The small town of Hronský Beňadik stands at the gate to the upper Hron valley (Banská Bystrica Region). Its strategic position has attracted all-comers.
According to the local tourist information officer, this is the site referred to in what may be the first written mention of present-day Slovak territory.
This version of events states that in 172 AD Roman Emperor Marcus Aurelius had fought a victorious battle here when it started 'raining fire'. The panic this created in his forces led some of the closet Christians among them to start praying, after which the deluge abated and Marcus Aurelius (Romans being a superstitious bunch, and fire from the heavens not normally being regarded as a good omen) cut short his campaign. The incident was later recorded in the emperor's own memoirs.
Local tradition has it that the story later prompted one of Hungary's eleventh-century kings, who by then ruled Slovakia, to endow a monastery and Romanesque church on the site.
This part of the legend may even be true: towering above the valley is one of Slovakia's most atmospheric churches, part of a monastery complex which excavations have confirmed dates back to 1075.
A Romanesque font is about all that remains of the original monastery church. The present building is a Gothic fourteenth-century reconstruction, which has burnt down a few times over the centuries, most recently in 1882, after which it underwent a major renovation.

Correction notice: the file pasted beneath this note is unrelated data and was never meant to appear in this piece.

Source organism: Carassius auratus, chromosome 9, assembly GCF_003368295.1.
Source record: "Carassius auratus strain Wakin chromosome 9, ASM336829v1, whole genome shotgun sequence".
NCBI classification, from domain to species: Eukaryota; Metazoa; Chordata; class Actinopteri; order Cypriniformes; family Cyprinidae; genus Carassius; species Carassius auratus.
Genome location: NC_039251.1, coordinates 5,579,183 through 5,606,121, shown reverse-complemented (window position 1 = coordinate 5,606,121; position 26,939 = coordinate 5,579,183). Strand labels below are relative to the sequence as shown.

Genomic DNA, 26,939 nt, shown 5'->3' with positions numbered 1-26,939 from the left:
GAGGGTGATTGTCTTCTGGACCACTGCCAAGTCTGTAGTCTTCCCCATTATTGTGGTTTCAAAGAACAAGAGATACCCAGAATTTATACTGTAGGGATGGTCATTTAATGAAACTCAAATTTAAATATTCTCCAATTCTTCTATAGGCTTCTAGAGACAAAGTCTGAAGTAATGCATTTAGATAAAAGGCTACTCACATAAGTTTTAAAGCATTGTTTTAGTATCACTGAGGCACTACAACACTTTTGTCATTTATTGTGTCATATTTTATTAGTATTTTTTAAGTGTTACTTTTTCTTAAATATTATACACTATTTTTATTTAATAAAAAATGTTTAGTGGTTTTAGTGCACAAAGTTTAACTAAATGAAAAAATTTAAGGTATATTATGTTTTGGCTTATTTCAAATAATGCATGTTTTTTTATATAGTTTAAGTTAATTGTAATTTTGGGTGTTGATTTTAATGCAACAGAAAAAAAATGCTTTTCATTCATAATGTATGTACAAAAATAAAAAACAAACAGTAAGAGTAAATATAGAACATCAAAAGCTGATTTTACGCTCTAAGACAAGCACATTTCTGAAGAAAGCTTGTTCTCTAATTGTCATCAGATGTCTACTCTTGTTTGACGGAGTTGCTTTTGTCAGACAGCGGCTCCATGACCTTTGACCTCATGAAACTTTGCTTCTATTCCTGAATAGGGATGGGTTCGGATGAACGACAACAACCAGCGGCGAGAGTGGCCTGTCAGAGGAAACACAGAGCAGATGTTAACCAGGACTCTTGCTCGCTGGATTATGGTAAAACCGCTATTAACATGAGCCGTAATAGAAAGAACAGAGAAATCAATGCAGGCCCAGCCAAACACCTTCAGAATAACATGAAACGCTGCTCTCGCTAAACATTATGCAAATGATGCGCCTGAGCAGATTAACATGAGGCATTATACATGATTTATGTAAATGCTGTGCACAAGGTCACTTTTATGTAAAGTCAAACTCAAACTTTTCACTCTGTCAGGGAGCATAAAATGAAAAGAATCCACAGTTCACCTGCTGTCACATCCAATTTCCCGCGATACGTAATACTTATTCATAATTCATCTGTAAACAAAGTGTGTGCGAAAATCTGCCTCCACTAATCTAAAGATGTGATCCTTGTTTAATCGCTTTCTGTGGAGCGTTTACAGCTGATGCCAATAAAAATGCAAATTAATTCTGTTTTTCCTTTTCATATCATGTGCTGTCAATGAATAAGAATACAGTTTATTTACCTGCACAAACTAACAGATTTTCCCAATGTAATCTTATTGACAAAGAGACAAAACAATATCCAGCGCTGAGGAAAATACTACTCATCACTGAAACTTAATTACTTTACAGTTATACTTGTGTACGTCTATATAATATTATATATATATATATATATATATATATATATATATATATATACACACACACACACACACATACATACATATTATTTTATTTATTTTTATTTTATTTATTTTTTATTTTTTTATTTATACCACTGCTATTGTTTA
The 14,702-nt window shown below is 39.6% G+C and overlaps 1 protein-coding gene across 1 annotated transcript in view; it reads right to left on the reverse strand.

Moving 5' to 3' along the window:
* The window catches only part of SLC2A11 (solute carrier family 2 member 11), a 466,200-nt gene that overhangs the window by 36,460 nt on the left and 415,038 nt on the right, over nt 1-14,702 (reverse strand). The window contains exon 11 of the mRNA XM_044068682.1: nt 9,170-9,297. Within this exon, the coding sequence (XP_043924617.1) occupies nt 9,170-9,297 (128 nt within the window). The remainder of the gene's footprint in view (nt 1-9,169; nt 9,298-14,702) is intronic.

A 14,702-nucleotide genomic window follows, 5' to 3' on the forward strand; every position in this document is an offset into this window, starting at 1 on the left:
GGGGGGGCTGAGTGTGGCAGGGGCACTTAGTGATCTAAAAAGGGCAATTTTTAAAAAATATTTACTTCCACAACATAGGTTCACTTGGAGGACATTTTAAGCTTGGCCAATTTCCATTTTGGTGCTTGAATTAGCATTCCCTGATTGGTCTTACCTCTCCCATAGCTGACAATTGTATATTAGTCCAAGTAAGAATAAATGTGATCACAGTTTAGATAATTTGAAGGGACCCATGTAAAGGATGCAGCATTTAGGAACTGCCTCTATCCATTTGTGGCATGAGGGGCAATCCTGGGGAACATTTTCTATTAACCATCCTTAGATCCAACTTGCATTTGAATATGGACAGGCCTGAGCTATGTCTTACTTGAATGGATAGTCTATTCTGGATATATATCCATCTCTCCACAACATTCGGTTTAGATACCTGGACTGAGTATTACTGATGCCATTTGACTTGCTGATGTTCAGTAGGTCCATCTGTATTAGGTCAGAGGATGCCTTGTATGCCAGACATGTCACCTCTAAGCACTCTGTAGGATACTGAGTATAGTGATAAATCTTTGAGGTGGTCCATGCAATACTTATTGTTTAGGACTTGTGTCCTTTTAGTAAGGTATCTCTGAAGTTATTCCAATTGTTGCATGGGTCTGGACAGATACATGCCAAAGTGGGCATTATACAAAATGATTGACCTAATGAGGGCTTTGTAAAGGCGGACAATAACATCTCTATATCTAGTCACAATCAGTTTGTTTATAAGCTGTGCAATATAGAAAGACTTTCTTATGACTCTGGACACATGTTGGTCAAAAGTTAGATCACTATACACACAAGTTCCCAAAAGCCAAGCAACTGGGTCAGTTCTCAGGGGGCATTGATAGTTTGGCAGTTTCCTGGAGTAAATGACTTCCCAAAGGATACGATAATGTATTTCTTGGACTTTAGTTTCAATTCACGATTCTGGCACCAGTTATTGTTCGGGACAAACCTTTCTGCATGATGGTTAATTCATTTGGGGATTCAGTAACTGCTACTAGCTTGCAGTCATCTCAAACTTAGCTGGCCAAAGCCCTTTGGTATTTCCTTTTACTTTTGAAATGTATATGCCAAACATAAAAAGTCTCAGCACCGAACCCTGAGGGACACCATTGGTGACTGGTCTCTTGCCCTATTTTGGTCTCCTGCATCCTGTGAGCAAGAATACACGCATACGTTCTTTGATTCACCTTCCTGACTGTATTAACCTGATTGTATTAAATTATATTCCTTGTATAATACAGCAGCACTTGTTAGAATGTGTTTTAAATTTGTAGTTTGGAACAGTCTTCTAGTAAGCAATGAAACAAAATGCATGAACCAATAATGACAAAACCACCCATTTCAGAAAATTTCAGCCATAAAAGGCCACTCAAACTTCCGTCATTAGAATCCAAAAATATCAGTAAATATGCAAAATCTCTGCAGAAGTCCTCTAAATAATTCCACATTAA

It is a remarkable place, with an ornately carved entrance portal (dated 1530), a largely unpainted stone Gothic interior and stained glass throughout. The windows are relatively recent: they had been bricked up during the sixteenth century when the monastery was converted into a fortress to defend against the Ottomans. The church's Holy Blood Chapel contains a fragment of cloth said to be stained with Christ's blood, and an ornate and unusual diamond-patterned ceiling.
The precincts of the church are also picturesque a steep cobbled carriageway lined with mature chestnut trees leads to the church, after passing through a gatehouse which was also part of the sixteenth-century defences. Bastions on the south side of the monastery, facing the valley, once housed canons. In the inner - so-called Paradise - courtyard is a small but pretty cloister.
Visiting is recommended, and probably safe: there have been no recent reports of stray fireballs.